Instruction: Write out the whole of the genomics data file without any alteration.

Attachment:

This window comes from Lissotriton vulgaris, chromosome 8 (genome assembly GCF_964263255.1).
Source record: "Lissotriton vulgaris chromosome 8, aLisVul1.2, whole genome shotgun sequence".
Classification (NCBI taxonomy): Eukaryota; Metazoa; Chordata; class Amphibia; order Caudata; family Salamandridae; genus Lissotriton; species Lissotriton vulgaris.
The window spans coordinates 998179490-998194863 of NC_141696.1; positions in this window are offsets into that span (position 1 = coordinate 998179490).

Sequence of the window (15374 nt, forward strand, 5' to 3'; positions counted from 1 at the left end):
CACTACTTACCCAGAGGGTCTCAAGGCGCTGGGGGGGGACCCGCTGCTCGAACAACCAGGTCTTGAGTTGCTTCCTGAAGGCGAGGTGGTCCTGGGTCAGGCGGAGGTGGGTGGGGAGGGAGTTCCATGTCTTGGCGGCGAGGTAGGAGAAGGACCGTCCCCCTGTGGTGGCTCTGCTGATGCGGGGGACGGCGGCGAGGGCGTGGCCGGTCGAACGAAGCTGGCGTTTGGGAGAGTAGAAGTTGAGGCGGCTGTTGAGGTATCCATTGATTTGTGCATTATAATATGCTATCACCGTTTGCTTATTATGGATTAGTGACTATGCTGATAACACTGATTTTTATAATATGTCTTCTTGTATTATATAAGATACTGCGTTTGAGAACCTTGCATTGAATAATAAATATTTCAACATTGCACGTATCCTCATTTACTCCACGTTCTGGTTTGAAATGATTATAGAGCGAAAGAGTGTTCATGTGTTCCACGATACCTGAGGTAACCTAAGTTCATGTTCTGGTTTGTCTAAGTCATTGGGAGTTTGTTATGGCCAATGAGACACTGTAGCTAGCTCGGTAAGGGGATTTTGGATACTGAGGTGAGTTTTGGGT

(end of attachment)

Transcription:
This window comes from Lissotriton vulgaris, chromosome 8 (genome assembly GCF_964263255.1).
Source record: "Lissotriton vulgaris chromosome 8, aLisVul1.2, whole genome shotgun sequence".
Classification (NCBI taxonomy): Eukaryota; Metazoa; Chordata; class Amphibia; order Caudata; family Salamandridae; genus Lissotriton; species Lissotriton vulgaris.
The window spans coordinates 998179490-998194863 of NC_141696.1; positions in this window are offsets into that span (position 1 = coordinate 998179490).

Sequence of the window (15374 nt, forward strand, 5' to 3'; positions counted from 1 at the left end):
CACTACTTACCCAGAGGGTCTCAAGGCGCTGGGGGGGGACCCGCTGCTCGAACAACCAGGTCTTGAGTTGCTTCCTGAAGGCGAGGTGGTCCTGGGTCAGGCGGAGGTGGGTGGGGAGGGAGTTCCATGTCTTGGCGGCGAGGTAGGAGAAGGACCGTCCCCCTGTGGTGGCTCTGCTGATGCGGGGGACGGCGGCGAGGGCGTGGCCGGTCGAACGAAGCTGGCGTTTGGGAGAGTAGAAGTTGAGGCGGCTGTTGAGGTATCCATTGATTTGTGCATTATAATATGCTATCACCGTTTGCTTATTATGGATTAGTGACTATGCTGATAACACTGATTTTTATAATATGTCTTCTTGTATTATATAAGATACTGCGTTTGAGAACCTTGCATTGAATAATAAATATTTCAACATTGCACGTATCCTCATTTACTCCACGTTCTGGTTTGAAATGATTATAGAGCGAAAGAGTGTTCATGTGTTCCACGATACCTGAGGTAACCTAAGTTCATGTTCTGGTTTGTCTAAGTCATTGGGAGTTTGTTATGGCCAATGAGACACTGTAGCTAGCTCGGTAAGGGGATTTTGGATACTGAGGTGAGTTTTGGGT